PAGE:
Thread: Crossfit
View Single Post
11-25-2013, 09:55 AM
Registered User
Join Date: Jan 2012
Posts: 2,427
vCash: 500
Originally Posted by TKSPT View Post
Good stuff Coach. I'll just add that the reason why I wouldn't advocate CrossFit to hockey players is because the goals and approaches of CrossFit conflict with many goals a hockey player has in their training.

Firstly, training should be structured according to the needs of the athlete, the time of the year (off-season, in-season etc...) and the phase of training (strength, power, conditioning).

Secondly, each phase of training has specific purpose and so regularly shuffling exercises around conflicts with those goals. Players should be trying to push and progress the same lifts and exercises in each phase.

Finally, the goal in sports specific training is to perform the right quantity of each exercise with specific rest intervals. This is true in strength, plyometric and conditioning workouts. Going for high reps or trying to cram reps into a set time is counter-productive for hockey players. You'll get fit but not in a way that's optimal for hockey.

Good on Scott Thornton though life after hockey for many players means more pizza and beer.
Phases have more to do with programming to your needs and desires. Crossfit is a tool for general fitness that incorporates different forms of training exercises. Going into a CF class will entitle you a 1 hour session of a warm up, stretch, 20-30 minute WOD, cool down and stretch. Its general. One of the best general classes you can take that will help you efficiently train your body.

Phases have to do with your choice of volume and reps. There are hundreds of different Crossfit routines. Different based on the individual, trainers, gyms you attend.

If you are looking for more power exercises. Theres no reason why you cant do less reps and more weights. Elite Crossfitters have phases too. As the CF games gets closer, some CFitters do more reps for conditioning or more volume for strength. They do one or two WODs a day, and then spend the rest of the day training a specific movement.

So for a hockey player it should look very similar. Spend that 1 hour doing a warm up, WOD, cool down. Afterwards if capable, or later on in the day spend an hour doing specific movements. Mix that in with hockey skill training (skating, stick handling, shooting) and you got yourself a great training day.

You say training phases is doing the "right" amount. Well too me, right amount is the amount my body is not use to and trying to break it down. Its what works for me.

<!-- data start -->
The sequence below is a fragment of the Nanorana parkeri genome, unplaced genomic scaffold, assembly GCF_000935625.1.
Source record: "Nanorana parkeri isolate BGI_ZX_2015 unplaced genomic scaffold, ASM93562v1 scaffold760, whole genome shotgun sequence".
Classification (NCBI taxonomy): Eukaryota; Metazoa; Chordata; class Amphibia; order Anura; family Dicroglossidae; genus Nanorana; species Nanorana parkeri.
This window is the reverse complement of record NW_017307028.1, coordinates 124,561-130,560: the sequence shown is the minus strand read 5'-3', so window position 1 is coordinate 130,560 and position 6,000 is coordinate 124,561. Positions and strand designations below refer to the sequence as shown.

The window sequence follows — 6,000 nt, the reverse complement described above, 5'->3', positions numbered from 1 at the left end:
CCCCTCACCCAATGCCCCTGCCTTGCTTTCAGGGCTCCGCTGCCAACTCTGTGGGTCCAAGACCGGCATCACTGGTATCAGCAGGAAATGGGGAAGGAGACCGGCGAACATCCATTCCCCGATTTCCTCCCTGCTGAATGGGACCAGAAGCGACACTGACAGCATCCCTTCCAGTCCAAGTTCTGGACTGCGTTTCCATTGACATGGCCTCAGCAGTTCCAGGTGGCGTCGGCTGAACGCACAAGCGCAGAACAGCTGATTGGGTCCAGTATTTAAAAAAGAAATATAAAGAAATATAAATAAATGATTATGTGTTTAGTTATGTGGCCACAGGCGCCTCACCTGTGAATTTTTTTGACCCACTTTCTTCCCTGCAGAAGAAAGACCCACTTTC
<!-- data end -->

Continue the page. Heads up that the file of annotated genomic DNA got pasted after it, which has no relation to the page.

Like last Monday I did 30 minutes of deadlifts.
-High Volume (nearly 300lbs) and did 7 sets of 5 reps each. I had to drop it down a bit as the sets went by
- Then I did Low volume (150lbs) 30 times in a row. I had to stop at the 15 mark cuz of fatigue for a few seconds. Then I stopped at the 28 marker because I saw myself losing form.

For many, this is probably enough in a day.

Me, I instead then did a Met Con to attack more of my whole body and train my body for HIIT.
I did 5 rounds of 1/4 mile run on treadmill, no rest then I did 11 pull ups. I did straight as much as I could but had to kip. Kip is fine. Its a different form of a pull up. It attacks your core much better than the straight. So mixing it is cool with me. And then 21 kettle bell swings

I did that 5x. Sure, for time. So that Im not sitting their in between sets. But my time was like 35-40 minutes. That was probably a sad time but afterwards I felt great. Nothing was dangerous to my body. I listened to my body. sure I had to bend over after the 3rd round of pull ups and sure i couldnt do 11 pull ups straight. But I did it as best as I could.

I loved it. Left the gym happy and great. My body grew from such a work out because I blew past my limits

Everyones programming is different. Look at Jagrs. Compared to the typical hockey program. His work outs in-season should be outlawed. Coaches tell him to slow down for years. Say its not good for him. Say he needs a rest day. Say he shouldnt be doing so many squats a day (use to, or still does 1000 squats a day since he was 15) at his age.

Yet, how can you tell him hes wrong.

You look at a hundred athletes. The top ones especially. They dont follow your typical training protocol. They do what works for them. some involves seasonal phasing, some includes weekly phasing. Sometimes idk if they even do a phase at all and just do all body exercises all day every day.

Thesensation19 is offline